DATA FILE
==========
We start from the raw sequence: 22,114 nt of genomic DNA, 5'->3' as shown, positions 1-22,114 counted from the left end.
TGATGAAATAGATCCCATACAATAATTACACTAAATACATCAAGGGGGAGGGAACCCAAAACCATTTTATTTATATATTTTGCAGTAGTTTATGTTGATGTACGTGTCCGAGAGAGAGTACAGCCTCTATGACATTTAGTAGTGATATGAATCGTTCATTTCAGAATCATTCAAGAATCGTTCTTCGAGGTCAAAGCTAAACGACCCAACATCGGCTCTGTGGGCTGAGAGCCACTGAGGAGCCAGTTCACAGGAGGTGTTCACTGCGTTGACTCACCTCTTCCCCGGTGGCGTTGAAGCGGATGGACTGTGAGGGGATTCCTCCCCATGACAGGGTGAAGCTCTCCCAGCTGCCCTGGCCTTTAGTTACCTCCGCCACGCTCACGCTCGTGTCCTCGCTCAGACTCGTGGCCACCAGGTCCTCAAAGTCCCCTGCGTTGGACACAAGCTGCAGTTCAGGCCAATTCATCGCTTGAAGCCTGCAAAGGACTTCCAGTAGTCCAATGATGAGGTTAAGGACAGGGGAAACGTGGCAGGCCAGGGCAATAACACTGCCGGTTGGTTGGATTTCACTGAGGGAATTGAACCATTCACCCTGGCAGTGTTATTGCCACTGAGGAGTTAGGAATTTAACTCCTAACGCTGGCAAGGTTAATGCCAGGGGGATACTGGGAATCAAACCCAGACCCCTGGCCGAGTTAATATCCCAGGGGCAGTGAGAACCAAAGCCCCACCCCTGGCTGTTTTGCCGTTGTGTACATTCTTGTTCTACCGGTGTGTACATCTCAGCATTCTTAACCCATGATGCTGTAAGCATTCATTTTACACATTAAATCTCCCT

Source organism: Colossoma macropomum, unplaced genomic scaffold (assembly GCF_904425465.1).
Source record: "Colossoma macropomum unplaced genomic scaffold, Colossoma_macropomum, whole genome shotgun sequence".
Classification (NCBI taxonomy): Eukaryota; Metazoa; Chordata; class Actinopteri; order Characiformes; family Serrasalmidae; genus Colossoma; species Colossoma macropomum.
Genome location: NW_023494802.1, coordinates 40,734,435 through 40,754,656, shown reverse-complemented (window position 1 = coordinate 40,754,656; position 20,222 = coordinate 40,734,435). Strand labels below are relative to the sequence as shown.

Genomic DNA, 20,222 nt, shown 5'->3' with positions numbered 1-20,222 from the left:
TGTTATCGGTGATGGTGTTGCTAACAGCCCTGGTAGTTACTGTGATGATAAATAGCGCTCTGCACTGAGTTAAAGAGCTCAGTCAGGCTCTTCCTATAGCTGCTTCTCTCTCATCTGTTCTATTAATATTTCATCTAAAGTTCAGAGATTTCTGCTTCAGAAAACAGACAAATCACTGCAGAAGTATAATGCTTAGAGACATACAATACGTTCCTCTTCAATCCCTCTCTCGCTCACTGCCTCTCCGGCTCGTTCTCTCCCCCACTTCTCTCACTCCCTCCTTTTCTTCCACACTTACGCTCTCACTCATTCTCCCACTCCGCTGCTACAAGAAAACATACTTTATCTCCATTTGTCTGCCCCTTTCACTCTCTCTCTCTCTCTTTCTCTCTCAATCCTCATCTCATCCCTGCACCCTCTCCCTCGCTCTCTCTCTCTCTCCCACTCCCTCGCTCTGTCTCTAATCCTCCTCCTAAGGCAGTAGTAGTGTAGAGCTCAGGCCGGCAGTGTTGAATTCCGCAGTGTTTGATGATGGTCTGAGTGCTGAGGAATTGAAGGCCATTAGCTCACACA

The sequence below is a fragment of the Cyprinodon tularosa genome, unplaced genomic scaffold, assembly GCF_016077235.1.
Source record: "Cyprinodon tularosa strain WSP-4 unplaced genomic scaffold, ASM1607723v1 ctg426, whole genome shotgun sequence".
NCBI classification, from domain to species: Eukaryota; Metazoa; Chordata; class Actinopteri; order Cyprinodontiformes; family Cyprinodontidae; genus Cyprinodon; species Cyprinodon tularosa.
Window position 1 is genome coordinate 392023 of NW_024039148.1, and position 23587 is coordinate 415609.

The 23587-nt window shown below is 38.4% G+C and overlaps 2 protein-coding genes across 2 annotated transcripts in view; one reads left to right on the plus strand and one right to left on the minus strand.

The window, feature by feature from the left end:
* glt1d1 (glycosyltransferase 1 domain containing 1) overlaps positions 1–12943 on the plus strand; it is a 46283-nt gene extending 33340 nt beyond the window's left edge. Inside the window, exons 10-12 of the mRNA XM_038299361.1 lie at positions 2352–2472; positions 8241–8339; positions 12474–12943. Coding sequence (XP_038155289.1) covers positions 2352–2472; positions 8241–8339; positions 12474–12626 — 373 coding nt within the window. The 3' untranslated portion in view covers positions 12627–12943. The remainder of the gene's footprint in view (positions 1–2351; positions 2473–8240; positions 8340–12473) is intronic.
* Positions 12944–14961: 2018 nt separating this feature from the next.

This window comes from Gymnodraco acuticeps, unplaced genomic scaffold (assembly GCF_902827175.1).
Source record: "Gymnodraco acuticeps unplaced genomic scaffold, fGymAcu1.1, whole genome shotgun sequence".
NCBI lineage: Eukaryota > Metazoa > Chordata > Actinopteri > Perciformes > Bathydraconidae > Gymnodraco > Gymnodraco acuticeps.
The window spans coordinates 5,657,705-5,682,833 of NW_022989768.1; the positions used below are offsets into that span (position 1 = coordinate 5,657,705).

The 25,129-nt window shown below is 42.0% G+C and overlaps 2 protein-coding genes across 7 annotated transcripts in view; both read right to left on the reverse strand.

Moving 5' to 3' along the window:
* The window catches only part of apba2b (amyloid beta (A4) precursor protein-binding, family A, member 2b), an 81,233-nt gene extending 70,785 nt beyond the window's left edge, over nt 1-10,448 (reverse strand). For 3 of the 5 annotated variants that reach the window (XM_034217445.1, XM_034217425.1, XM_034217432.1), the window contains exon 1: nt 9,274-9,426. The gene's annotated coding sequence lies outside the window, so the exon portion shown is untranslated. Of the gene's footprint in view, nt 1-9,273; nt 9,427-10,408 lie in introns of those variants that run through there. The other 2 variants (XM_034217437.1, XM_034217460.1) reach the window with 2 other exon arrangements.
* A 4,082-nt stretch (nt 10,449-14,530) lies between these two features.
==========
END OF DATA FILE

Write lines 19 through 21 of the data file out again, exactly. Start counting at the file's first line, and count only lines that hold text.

NCBI lineage: Eukaryota > Metazoa > Chordata > Actinopteri > Perciformes > Bathydraconidae > Gymnodraco > Gymnodraco acuticeps.
The window spans coordinates 5,657,705-5,682,833 of NW_022989768.1; the positions used below are offsets into that span (position 1 = coordinate 5,657,705).

The 25,129-nt window shown below is 42.0% G+C and overlaps 2 protein-coding genes across 7 annotated transcripts in view; both read right to left on the reverse strand.